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Colonial Cases

The Municipal Officer of Aden v. Haji Ismail Haji Allana and others, 1905

[land law, religion]

The Municipal Officer of Aden v. Haji Ismail Haji Allana and others

Judicial Committee of the Privy Council

17 November 1905

Source: The Times. 18 November 1905




(Present - Lord Macnaghten, Sir Ford North, Sir Andrew Scoble, and Sir Arthur Wilson.)


This was an appeal from a judgment of the High Court of Bombay of July 7, 1903.

Mr. Arthur Cohen, K.C., and Mr. A. Phillips were counsel for the appellant; Dr. Herbert Birdwood appeared for the respondents.

The suit was brought by the respondents against the Municipal Officer of Aden to recover possession of certain land with buildings which had been dedicated for the reception of Mahomedan pilgrims to Mecca, and of which the respondents claimed to be the managers and custodians. The Municipal Officer challenged the respondents' title and stated that he had acted under the orders of the Resident in evicting them for breach of the conditions of the grant of the property. The respondents, desiring to have the suit tried in the High Court of Bombay, applied to the tribunal for the transfer of the action to the High Court on the ground that the suit ought not to be heard by the Political Resident at Aden on account of his having ordered the dispossession of the original plaintiff. The High Court granted the application for transfer of the suit for trial and determination by the High Court in its extraordinary original jurisdiction. That order was made under Clause 13 of the amended Letters Patent of the High Court, which empowered them "to remove and to try and determine, as ourt of extraordinary original jurisdiction, any suit being or falling within the jurisdiction of any Court, whether within or without the Presidency of Bombay, subject to its superintendence when the said High Court shall think proper to do so, either on the agreement of the parties to that effect, or for the purposes of justice."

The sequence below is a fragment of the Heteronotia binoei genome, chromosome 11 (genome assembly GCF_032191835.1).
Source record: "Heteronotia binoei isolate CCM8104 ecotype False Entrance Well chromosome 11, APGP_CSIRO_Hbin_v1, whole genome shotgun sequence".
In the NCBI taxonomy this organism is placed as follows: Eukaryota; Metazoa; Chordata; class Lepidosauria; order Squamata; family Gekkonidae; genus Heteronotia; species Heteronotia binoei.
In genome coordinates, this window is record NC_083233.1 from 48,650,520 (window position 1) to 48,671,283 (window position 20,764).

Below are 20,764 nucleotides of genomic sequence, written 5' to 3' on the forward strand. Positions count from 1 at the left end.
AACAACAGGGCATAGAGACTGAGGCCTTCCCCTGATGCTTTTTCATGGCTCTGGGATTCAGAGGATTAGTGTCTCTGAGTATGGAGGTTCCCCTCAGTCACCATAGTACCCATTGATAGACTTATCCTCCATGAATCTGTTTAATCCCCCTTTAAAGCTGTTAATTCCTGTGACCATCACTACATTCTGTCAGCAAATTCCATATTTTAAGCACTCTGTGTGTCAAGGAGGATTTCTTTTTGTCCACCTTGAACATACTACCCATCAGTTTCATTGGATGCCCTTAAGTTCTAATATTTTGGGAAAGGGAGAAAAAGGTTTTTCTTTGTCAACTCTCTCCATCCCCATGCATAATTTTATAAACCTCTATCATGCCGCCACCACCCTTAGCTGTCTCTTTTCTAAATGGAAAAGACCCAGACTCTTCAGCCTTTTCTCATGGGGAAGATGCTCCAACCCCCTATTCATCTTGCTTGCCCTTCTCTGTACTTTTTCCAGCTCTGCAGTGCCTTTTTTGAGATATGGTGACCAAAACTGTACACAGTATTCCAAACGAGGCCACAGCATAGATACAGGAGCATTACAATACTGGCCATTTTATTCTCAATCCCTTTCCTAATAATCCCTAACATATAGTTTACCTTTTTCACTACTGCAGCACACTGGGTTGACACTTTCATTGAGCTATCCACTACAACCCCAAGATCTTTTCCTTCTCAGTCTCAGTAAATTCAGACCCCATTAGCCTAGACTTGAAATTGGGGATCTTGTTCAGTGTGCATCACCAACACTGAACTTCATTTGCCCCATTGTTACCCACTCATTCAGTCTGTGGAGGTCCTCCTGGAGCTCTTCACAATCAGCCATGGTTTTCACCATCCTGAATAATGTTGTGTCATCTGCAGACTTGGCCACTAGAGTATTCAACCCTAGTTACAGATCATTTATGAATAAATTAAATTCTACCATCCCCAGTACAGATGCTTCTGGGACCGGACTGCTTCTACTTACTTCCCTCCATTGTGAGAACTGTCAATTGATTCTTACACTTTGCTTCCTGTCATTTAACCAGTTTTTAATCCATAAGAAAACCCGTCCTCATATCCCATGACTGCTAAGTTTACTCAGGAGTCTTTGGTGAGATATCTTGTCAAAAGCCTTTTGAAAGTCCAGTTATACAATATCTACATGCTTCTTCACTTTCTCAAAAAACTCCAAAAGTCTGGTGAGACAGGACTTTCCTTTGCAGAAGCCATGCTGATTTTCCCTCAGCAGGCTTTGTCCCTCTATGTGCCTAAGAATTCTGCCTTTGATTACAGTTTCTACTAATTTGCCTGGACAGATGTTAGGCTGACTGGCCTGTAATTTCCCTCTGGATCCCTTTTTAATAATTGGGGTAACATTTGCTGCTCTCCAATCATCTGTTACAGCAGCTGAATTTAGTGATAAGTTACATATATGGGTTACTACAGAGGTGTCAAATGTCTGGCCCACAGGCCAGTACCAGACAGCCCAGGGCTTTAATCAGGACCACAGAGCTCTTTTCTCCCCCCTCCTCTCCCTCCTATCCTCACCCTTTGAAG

From that order the Municipal Officer appealed, alleging that the Resident's Court at Aden was not subject to the superintendence of the High Court of Bombay within the meaning of Clause 13 of the Letters Patent for the High Court or of Section 15 of the Charter Act, and that the High Court had no power to make the order under appeal.

At the close of the arguments for the appellant, the learned counsel for the respondents was not called on.

Lord Macnaghten intimated that their Lordships would humbly advise his Majesty to dismiss the appeal with costs. They would give their reason for that advice on a future occasion.

Published by Centre for Comparative Law, History and Governance at Macquarie Law School